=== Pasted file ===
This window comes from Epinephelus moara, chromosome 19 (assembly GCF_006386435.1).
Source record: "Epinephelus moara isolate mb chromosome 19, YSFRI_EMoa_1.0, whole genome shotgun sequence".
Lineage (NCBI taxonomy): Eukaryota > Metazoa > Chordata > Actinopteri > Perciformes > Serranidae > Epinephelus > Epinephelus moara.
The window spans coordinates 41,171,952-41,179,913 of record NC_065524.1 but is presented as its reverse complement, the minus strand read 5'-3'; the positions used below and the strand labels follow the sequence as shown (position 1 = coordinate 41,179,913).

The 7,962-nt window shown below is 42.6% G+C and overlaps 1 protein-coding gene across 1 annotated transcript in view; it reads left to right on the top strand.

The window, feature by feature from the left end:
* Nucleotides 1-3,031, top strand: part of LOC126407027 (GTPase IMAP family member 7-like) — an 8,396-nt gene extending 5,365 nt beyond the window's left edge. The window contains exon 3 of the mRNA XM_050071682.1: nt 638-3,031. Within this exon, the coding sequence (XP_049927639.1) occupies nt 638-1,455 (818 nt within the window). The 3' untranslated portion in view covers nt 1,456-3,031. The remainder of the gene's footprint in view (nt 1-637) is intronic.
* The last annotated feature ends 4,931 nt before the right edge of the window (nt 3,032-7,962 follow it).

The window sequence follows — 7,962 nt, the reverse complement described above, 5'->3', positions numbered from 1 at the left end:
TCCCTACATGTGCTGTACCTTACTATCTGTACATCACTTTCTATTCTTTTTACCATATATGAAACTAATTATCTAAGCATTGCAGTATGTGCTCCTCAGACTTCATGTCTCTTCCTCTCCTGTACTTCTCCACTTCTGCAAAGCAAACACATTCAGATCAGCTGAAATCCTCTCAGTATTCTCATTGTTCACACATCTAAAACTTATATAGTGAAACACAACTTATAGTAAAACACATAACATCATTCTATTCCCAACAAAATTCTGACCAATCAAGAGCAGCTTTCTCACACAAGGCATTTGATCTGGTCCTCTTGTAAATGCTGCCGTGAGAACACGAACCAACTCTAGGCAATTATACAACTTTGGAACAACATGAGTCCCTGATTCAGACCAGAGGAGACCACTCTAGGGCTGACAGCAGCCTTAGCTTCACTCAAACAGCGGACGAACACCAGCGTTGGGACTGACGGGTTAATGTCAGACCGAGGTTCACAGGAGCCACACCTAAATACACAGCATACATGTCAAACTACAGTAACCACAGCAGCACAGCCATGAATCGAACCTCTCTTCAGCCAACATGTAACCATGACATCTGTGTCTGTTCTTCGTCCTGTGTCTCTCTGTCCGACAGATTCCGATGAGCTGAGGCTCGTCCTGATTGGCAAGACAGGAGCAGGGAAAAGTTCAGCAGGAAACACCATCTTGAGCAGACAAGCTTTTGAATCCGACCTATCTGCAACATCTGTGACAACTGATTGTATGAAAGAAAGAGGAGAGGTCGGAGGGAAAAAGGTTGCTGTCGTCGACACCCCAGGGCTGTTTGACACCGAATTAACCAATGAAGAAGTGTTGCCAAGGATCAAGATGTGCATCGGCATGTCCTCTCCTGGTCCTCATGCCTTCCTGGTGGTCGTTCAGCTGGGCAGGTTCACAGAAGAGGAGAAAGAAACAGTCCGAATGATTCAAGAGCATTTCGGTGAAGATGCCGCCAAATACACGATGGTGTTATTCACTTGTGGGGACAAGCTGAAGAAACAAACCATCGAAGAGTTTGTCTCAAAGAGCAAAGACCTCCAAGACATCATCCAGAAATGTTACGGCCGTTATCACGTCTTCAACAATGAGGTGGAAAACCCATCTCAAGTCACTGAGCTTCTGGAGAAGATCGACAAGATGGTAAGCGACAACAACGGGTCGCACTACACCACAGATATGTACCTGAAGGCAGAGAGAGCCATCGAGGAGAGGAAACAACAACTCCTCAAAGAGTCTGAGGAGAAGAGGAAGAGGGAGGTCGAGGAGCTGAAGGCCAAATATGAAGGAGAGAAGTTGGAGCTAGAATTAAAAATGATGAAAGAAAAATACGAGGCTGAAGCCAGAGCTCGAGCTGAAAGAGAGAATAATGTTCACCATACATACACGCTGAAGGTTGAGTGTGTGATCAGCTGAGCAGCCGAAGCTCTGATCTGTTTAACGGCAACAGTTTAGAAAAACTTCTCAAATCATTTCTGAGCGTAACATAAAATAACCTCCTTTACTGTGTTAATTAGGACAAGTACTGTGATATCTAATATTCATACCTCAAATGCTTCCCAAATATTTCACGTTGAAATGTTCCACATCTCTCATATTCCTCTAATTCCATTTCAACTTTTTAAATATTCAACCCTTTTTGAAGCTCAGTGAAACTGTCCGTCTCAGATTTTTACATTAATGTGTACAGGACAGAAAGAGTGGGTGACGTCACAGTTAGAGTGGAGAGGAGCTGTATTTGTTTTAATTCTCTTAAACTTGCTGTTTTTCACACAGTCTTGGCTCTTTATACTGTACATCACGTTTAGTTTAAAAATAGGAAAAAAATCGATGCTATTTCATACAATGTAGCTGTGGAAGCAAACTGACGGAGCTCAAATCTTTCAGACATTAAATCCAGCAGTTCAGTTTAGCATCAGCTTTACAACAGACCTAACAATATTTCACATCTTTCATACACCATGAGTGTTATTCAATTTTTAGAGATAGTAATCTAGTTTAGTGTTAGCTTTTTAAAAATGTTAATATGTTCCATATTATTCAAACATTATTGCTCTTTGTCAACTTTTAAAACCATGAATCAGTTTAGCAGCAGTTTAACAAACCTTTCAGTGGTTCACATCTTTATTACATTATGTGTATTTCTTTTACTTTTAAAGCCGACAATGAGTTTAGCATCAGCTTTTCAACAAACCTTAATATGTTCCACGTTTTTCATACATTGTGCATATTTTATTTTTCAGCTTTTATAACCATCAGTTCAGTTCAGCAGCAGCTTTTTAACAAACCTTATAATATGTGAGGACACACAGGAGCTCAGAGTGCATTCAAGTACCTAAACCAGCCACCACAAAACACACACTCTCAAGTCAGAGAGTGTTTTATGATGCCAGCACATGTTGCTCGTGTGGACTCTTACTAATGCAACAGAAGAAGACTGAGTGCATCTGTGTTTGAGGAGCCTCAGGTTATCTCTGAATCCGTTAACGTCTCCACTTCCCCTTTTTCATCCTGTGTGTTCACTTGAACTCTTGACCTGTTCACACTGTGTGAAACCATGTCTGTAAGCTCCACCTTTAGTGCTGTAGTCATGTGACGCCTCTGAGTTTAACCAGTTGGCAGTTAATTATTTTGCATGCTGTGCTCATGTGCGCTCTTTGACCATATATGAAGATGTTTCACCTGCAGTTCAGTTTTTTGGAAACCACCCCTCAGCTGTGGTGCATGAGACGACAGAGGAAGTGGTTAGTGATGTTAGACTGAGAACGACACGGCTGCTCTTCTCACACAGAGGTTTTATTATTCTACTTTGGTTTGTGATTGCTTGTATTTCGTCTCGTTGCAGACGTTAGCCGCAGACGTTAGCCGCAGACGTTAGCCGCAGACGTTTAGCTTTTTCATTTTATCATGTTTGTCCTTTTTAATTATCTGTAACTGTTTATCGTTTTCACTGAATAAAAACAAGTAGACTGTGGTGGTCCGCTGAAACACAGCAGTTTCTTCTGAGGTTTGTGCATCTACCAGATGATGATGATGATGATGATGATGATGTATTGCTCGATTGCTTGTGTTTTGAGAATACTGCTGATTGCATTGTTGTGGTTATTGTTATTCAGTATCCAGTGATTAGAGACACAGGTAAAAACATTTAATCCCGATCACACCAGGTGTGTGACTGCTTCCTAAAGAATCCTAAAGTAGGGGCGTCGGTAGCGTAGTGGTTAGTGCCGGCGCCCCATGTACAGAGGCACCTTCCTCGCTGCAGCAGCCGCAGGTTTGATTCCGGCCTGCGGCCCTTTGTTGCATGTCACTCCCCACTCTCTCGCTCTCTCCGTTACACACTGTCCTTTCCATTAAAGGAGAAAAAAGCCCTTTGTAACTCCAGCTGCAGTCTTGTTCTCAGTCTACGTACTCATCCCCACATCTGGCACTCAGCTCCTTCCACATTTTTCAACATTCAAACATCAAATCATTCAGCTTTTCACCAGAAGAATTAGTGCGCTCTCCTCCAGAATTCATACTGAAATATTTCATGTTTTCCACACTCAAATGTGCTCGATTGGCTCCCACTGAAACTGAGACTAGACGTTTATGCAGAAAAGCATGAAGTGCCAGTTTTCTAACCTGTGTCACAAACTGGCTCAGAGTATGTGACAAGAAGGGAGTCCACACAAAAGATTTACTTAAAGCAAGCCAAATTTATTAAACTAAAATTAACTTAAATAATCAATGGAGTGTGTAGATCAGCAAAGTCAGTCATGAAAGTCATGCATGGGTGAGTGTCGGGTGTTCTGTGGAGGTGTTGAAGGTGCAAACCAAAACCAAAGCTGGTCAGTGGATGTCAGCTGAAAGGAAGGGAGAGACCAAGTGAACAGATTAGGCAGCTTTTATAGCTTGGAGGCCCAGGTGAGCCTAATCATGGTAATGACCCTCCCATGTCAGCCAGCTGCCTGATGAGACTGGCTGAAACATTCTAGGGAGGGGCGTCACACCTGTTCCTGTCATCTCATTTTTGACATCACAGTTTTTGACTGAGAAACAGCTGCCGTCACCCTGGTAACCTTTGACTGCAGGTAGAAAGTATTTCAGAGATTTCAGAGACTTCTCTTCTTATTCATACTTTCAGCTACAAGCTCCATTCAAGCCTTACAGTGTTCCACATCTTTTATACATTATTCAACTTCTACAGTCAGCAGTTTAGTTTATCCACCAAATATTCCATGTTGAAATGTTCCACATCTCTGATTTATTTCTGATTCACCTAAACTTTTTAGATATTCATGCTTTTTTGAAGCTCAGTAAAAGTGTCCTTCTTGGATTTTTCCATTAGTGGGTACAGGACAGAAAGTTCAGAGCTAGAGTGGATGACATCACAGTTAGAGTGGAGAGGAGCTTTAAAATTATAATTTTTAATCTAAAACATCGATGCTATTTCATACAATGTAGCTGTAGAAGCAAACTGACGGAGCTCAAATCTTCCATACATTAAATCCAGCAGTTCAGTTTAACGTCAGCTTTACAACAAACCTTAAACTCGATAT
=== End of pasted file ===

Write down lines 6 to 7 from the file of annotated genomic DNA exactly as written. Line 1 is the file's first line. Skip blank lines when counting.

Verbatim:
The window, feature by feature from the left end:
* Nucleotides 1-3,031, top strand: part of LOC126407027 (GTPase IMAP family member 7-like) — an 8,396-nt gene extending 5,365 nt beyond the window's left edge. The window contains exon 3 of the mRNA XM_050071682.1: nt 638-3,031. Within this exon, the coding sequence (XP_049927639.1) occupies nt 638-1,455 (818 nt within the window). The 3' untranslated portion in view covers nt 1,456-3,031. The remainder of the gene's footprint in view (nt 1-637) is intronic.